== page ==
A short list of pre-Celtic substratum words from Brill's Etymological Dictionary of Proto-Celtic

The Celtic languages were spread in a vast area of western and central Europe. There's no doubt that these regions, had been settled by humans for many millennia before any speakers of Celtic languages could have arrived there. With exception to few known languages (e.g Basque, Rhaetic), there is no attested documentation of these pre-Celtic languages. Some scholars have attempted to identify evidence for their survival into the first millennium CE via the examination of lexical items which bear phonological features which, they argue, cannot be Celtic, in fact not even Indo-European.

In the beginning of the 20th century, Morris Jones was the first to focus on a number of syntactic
parallels between Welsh and Egyptian (also Berber to some extent). He did not propose that an Afro-Asiatic substratum was necessary to explain the insular Celtic features, but he did raise the question. Many followed this idea for several decades, including Hewitt (2009) who listed 39 features which have been proposed as diagnostic of contact between proto-insular Celtic and a language of Afro-Asiatic type. In 1949, Julius Pokorny saw parallels not only from Afro-Asiatic languages, but also from Bantu, Basque, Caucasian, Finno-Ugric, and Eskimo-Aleut. Heinrich Wagner (1959) followed Pokornys steps, but focused mainly on the verbal system which is of Afro-Asiatic typology, but not necessarily Afro-Asiatic genetically. It would be wise to keep Wagner's conclusion in mind.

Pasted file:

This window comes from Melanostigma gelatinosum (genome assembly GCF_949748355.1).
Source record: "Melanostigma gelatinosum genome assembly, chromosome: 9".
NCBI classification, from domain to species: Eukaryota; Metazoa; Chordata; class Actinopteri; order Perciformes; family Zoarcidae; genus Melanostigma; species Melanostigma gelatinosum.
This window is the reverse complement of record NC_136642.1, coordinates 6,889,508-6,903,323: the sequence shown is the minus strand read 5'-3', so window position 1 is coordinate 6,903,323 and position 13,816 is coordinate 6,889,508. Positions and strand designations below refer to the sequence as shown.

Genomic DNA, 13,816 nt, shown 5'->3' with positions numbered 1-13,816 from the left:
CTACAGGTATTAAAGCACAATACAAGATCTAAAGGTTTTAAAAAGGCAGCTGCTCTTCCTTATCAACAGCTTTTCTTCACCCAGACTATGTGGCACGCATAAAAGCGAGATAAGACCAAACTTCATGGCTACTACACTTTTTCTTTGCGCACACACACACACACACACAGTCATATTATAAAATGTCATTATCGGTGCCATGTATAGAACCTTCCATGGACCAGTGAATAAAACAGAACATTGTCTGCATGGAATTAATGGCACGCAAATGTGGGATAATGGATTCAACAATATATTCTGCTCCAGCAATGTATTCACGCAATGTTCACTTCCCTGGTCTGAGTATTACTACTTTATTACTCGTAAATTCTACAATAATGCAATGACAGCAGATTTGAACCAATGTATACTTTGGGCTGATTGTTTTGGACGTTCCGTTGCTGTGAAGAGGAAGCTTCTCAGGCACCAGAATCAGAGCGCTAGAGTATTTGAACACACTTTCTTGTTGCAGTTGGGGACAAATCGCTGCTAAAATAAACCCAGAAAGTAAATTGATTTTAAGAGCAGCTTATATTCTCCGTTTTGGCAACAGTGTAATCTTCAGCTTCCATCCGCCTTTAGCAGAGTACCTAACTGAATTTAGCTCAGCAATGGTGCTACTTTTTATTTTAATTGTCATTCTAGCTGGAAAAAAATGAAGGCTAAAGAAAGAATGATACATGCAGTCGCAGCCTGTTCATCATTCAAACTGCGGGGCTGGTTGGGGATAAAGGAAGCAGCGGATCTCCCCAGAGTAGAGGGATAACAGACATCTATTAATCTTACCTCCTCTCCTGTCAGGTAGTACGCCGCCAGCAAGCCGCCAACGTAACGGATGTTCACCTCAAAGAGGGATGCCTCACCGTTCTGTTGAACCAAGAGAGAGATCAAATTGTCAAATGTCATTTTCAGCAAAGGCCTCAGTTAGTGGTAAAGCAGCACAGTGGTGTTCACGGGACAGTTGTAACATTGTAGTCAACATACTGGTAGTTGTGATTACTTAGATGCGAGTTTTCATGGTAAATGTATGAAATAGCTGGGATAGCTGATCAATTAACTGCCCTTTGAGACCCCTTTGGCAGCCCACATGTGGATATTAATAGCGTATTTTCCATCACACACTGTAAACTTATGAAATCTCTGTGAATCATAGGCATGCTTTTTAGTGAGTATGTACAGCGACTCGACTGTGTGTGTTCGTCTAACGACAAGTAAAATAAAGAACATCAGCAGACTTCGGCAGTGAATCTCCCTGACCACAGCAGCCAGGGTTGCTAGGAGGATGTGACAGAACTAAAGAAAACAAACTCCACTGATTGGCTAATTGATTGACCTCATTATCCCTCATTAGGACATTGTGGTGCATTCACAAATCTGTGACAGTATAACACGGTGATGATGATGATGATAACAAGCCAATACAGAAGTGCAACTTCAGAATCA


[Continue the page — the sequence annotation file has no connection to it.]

In general the Afro-Asiatic substratum theory, although enjoying some popularity, has never found much favor with scholars of the Celtic languages. Graham Isaac (2007) for instance was very critical and attacked this substratum theory. He noted, just like Hewitt, that many of the proposed parallels with Afro-Asiatic are common cross-linguistically. T. A. Mikhailova (2007) calls those theories (including Basque, Uralic, Altaic, Kartvelian, Hamito-Semitic etc) "fantastic speculations" and that the problem itself has become a perpetuum mobile of Celtic and Germanic studies. Of course, Basque cannot be denied as a substratum in continental Celtic, but we cannot speak of Basque substratum wherever Celtic was spoken.

Many of these theories focus mainly on insular Celtic. The number of languages that were spoken in the continental region is unknown. The same is true for the British isles. Whenever the Celtic speakers arrived there, they were probably not numerous (in comparison to the local population) — there is hardly any archaeological evidence for large-scale migrations into Britain or Ireland in the Bronze Age. Most probably there were many substratum languages when the Celts entered the British isles, and the languages of those Celts were already differentiated by that time. The same can be seen in the Italian penisnsula, where Picene and Etruscan were unrelated to each other. Then we have the migrations of the early farmers into Europe. They in turn must have been speaking a language totally different from any of the aforementioned language groups of this article (a language related to Hattic, to Urartian or another unknown language?) and possibly made some contribution to the development of Celtic in the central European regions.

So, what is the deal with pre-Celtic? We do not attempt to reach a conclusion on this article, other than the substrata influence on Celtic may have had numerous sources.

Further reading

Hildegard L.C. Tristram (ed.),  ʻThe Celtic Languages in Contactʼ, 2007 Potsdam University Press
S. Hewitt, ʻRemarks on the Insular Celtic / Hamito-Semitic questionʼ, 2009 Blackwell Publishing Ltd
R. Matasović, ʻThe substratum in Insular Celticʼ, 2012 Journal of Language Relationship
J.F Eska, ʻContact and the Celtic Languagesʼ in "The Handbook of Language Contact", 2010 Willey - Blackwell